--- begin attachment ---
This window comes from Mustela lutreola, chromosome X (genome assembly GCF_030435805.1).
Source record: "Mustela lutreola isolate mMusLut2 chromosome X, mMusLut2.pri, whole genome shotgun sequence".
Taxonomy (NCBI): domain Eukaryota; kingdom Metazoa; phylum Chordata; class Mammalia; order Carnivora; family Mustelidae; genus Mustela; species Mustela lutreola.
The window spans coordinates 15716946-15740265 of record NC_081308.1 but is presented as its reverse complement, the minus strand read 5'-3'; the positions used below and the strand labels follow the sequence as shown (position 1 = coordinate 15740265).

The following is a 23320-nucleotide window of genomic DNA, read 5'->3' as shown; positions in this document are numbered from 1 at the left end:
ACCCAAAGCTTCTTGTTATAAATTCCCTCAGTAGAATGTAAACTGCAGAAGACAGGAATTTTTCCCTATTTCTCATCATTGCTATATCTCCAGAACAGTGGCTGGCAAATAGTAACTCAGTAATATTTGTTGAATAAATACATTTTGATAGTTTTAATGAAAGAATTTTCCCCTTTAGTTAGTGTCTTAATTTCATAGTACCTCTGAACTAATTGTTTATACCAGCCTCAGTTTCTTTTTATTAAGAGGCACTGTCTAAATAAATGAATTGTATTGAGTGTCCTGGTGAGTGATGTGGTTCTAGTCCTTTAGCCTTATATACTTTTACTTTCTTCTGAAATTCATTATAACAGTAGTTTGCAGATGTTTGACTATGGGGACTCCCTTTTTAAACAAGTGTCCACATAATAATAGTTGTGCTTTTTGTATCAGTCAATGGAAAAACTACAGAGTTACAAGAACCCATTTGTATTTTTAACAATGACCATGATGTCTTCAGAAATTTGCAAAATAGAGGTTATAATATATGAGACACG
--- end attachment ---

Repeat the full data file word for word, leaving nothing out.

This window comes from Mustela lutreola, chromosome X (genome assembly GCF_030435805.1).
Source record: "Mustela lutreola isolate mMusLut2 chromosome X, mMusLut2.pri, whole genome shotgun sequence".
Taxonomy (NCBI): domain Eukaryota; kingdom Metazoa; phylum Chordata; class Mammalia; order Carnivora; family Mustelidae; genus Mustela; species Mustela lutreola.
The window spans coordinates 15716946-15740265 of record NC_081308.1 but is presented as its reverse complement, the minus strand read 5'-3'; the positions used below and the strand labels follow the sequence as shown (position 1 = coordinate 15740265).

The following is a 23320-nucleotide window of genomic DNA, read 5'->3' as shown; positions in this document are numbered from 1 at the left end:
ACCCAAAGCTTCTTGTTATAAATTCCCTCAGTAGAATGTAAACTGCAGAAGACAGGAATTTTTCCCTATTTCTCATCATTGCTATATCTCCAGAACAGTGGCTGGCAAATAGTAACTCAGTAATATTTGTTGAATAAATACATTTTGATAGTTTTAATGAAAGAATTTTCCCCTTTAGTTAGTGTCTTAATTTCATAGTACCTCTGAACTAATTGTTTATACCAGCCTCAGTTTCTTTTTATTAAGAGGCACTGTCTAAATAAATGAATTGTATTGAGTGTCCTGGTGAGTGATGTGGTTCTAGTCCTTTAGCCTTATATACTTTTACTTTCTTCTGAAATTCATTATAACAGTAGTTTGCAGATGTTTGACTATGGGGACTCCCTTTTTAAACAAGTGTCCACATAATAATAGTTGTGCTTTTTGTATCAGTCAATGGAAAAACTACAGAGTTACAAGAACCCATTTGTATTTTTAACAATGACCATGATGTCTTCAGAAATTTGCAAAATAGAGGTTATAATATATGAGACACG